Fancy the freelance life? If you would love to be your own boss and work from home, freelancing could be a great choice for you. After all, who doesn’t want their commute to consist of a leisurely stroll to the couch. While freelancing can work well for some, it’s not always the perfect work situation. Before you make the switch to freelancing, here are five pros and cons worth considering.
There’s no doubt about it, being the boss rules. Freelancing gives you control over how much you work, when you work and what clients you work for. You don’t have a boss looking over your shoulder and while you may miss the camaraderie of the office, the flexibility and freedom of freelancing may make up for it.
2 Earning capacity
When you work for yourself, you have the ability to set your own rates and work as much or as little as you want. There is no cap on your salary. This means you have the potential to earn more money, especially if you’re willing to work hard for it.
It can be easy to get pigeonholed in an office job, but when you’re a freelancer, you can have as much variety in your day as you like. You can choose to freelance for one particular company or have many different clients. You can work on one project or ten projects. The choice is yours.
4 Better work life balance
Say goodbye to late nights at the office – as a freelancer you can set your own hours. You can start late, finish early, take a long lunch break or work a half day on Fridays. Whatever your ideal working situation looks like, you can make it happen.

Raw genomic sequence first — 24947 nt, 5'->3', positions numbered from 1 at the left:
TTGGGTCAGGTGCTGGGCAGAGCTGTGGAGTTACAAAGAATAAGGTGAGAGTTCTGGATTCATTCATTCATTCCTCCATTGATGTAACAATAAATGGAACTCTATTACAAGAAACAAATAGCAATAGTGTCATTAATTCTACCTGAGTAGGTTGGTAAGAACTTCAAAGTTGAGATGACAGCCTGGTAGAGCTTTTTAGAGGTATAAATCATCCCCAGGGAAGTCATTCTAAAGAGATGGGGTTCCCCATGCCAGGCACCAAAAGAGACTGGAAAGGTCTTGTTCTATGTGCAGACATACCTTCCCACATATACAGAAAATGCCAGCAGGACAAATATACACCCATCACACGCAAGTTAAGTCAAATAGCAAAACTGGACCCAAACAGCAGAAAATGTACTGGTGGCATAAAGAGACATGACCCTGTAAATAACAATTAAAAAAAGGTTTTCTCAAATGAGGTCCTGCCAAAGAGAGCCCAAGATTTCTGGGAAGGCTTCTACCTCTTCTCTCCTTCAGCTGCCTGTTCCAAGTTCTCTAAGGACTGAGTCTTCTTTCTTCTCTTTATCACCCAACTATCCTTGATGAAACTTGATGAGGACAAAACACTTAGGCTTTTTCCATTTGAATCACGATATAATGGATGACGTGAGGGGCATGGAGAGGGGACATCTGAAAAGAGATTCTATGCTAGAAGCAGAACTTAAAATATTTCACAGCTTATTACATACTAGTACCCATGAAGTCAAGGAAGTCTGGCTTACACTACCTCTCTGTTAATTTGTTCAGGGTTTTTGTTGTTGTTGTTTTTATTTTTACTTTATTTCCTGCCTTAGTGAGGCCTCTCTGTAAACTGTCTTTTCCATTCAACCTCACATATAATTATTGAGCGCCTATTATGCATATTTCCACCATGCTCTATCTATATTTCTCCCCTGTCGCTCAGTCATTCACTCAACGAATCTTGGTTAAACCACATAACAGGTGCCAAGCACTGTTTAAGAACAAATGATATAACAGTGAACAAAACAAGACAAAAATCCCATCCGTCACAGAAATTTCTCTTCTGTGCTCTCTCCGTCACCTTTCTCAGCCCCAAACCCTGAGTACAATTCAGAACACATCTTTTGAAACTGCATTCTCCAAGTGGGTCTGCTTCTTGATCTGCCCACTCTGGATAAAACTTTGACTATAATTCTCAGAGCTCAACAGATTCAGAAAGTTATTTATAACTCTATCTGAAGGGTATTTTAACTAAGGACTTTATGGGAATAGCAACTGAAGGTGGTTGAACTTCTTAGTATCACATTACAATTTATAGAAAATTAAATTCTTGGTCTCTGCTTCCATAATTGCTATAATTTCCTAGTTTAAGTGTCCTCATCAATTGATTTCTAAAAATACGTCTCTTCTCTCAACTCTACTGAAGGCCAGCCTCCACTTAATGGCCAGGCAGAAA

While there is great freedom and flexibility on offer as a freelancer, it can often be quite lonely and isolating. Working from home has its perks but it can be hard to adjust to the lack of community that an office environment can provide. Who knew those chats around the water cooler would be missed?
2 Lack of accountability
Not having a boss can be a serious perk of freelancing, but the lack of accountability can be rough. Working from home requires serious self-motivation and discipline. You also don’t have anyone double checking your work or collaborating with you, so you really are a one man band.
One of the serious downsides of freelancing is having to look after your own figures. You don’t have an employer calculating your tax or HELP repayments and you don’t have automatic super contributions. In order to keep on top of your finance obligations, you need to prioritise time to do your books.
4 No work perks
Work perks look different for a freelancer. While you may be able to sleep in here or there, or take a day off as you please, you’ll miss out on annual leave and sick pay. You also won’t get any of the other benefits companies often provides such as discounted health care or a gym membership.